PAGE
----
“We are bound to preach the gospel, whether men will hear, or whether they will forbear. It is ours to sow beside all waters. Let men’s hearts be what they may the minister must preach the gospel to them; he must sow the seed on the rock as well as in the furrow, on the highway as well as in the ploughed field. I shall now address myself to the four classes of hearers mentioned in our Lord’s parable. We have, first of all, those who are represented by the way-side, those who are “hearers only”; then those represented by the stony-ground; these are transiently impressed, but the word produces no lasting fruit; then, those among thorns, on whom a good impression is produced, but the cares of this life, and the deceitfulness of riches, and the pleasures of the world choke the seed; and lastly, that small class — God be pleased to multiply it exceedingly — that small class of good-ground hearers, in whom the Word brings forth abundant fruit.”
Another place to find sermon examples is SermonCentral. SermonCentral has a number of sermons on this parable that you can listen to and read for inspiration.
How to use Parable of the Sower Sermons to Guide Church Growth and Generosity
How can you teach the church about generosity as you share parable of the sower sermons? There are three takeaways you can touch on in your sermon:
- This story shows God’s abundant generosity.
Many of us have read these verses time and time again, focusing on ourselves and what soil represents our heart’s current state. Jesus called this the parable of the sower, not the parable of the soil. And God, as the sower, doesn’t just carefully plant seeds in the good soil. He generously tried to reach all of us with his truth. As you speak to your congregation, you have the opportunity to redirect the focus on God’s abundant generosity.
- We are meant to model God’s generosity.
As followers of Christ, the seed sown in good soil, we’re called to bear fruit. We also see from biblical examples that salvation should have an immediate effect on our generosity. In Luke 19:1-10, we hear how Zacchaeus’ immediate response to Jesus was to change how he viewed wealth. He gave half of what he had to the poor, and this change of heart prompts Jesus to announce that salvation had come. As we’re following Christ and bearing fruit, we should naturally be less attached to our belongings, modeling God’s generosity.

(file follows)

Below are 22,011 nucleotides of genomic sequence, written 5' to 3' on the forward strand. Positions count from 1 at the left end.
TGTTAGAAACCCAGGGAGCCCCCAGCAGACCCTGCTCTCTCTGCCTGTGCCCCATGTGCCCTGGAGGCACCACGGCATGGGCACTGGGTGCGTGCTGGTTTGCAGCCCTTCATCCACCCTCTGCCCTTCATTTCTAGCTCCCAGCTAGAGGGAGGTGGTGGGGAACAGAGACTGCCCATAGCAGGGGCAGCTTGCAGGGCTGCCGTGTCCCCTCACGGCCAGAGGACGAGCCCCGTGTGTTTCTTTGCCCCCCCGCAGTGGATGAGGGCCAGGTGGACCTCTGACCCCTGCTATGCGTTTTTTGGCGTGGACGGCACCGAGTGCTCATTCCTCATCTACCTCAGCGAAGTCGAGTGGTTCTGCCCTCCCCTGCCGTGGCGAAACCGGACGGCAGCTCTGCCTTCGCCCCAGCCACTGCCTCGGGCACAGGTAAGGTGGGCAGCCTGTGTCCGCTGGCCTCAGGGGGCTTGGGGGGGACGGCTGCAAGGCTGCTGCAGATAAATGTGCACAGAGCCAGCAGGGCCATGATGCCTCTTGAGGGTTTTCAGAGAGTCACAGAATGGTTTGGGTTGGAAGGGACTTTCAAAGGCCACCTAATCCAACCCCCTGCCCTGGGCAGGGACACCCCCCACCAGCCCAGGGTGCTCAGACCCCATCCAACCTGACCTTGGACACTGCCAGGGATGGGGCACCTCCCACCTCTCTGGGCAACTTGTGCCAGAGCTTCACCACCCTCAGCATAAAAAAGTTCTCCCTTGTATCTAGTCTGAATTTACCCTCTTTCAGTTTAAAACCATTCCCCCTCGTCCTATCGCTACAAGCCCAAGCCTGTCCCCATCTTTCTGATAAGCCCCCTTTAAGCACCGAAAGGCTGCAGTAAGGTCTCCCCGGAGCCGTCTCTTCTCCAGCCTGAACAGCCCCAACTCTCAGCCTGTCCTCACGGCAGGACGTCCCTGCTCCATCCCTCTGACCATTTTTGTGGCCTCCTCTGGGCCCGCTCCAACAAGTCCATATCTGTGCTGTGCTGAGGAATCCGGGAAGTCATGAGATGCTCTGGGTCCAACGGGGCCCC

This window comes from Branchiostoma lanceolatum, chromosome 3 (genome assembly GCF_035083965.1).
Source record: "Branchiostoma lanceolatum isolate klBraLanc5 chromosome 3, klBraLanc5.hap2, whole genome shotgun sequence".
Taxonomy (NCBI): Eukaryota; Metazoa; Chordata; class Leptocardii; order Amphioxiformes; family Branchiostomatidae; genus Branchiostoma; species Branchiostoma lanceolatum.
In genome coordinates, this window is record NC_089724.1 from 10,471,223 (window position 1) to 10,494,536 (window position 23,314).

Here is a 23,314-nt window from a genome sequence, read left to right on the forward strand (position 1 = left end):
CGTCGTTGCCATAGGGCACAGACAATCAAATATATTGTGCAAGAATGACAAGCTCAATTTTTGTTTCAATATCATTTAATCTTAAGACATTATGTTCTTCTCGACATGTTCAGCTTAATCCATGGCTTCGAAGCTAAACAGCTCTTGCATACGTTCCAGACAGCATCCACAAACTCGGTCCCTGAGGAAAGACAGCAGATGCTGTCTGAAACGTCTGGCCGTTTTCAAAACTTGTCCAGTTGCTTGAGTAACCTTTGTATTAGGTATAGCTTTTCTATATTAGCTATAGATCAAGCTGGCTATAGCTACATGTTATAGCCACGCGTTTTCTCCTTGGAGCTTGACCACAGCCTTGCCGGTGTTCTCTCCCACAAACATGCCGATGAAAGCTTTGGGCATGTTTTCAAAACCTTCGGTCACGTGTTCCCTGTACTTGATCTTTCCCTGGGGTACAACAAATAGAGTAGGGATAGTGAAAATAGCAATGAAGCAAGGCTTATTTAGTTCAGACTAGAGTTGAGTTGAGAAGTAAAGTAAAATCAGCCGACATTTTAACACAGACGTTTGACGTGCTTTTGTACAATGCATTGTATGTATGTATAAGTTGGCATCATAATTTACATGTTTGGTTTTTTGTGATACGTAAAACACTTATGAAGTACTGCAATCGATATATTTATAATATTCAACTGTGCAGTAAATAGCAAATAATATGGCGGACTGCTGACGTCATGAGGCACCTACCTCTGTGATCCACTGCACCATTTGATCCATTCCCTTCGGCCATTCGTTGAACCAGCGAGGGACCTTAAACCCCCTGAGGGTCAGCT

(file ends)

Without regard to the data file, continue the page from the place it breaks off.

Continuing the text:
- Our generosity is a tool used by God to reach the lost.
Our generosity can impact the future salvation of those who are lost. The church can be an instrument used by God to further the gospel through Sunday morning services, programs catering to specific needs, community outreach, missions outreach, and more. Share with your congregation the opportunities they have to fuel sowing through time and resources.
By improving the process of giving and making it simple for your congregation to give regularly, your church will see more dependable generosity all year round. Click here to learn about a comprehensive digital giving solution, complete with tools that drive reoccurring giving and make administration simple.
The Results of Preaching The Parable of the Sower
As you preach this parable about God’s abundant generosity and the church’s calling to spread the gospel, your congregation should feel excited about your church’s mission. But how can you work to make this excitement last beyond Sunday morning? How can you enable your congregation to quickly get involved, whether that be through generosity or volunteering?
Some great church tools can help you make it as easy as possible for your congregation to get involved so that you can keep up the momentum after this sermon.
Discover how you can increase your ministry’s connection and momentum with one powerful suite that helps you encourage giving, nurture community, and share your message, easily, simply, and securely.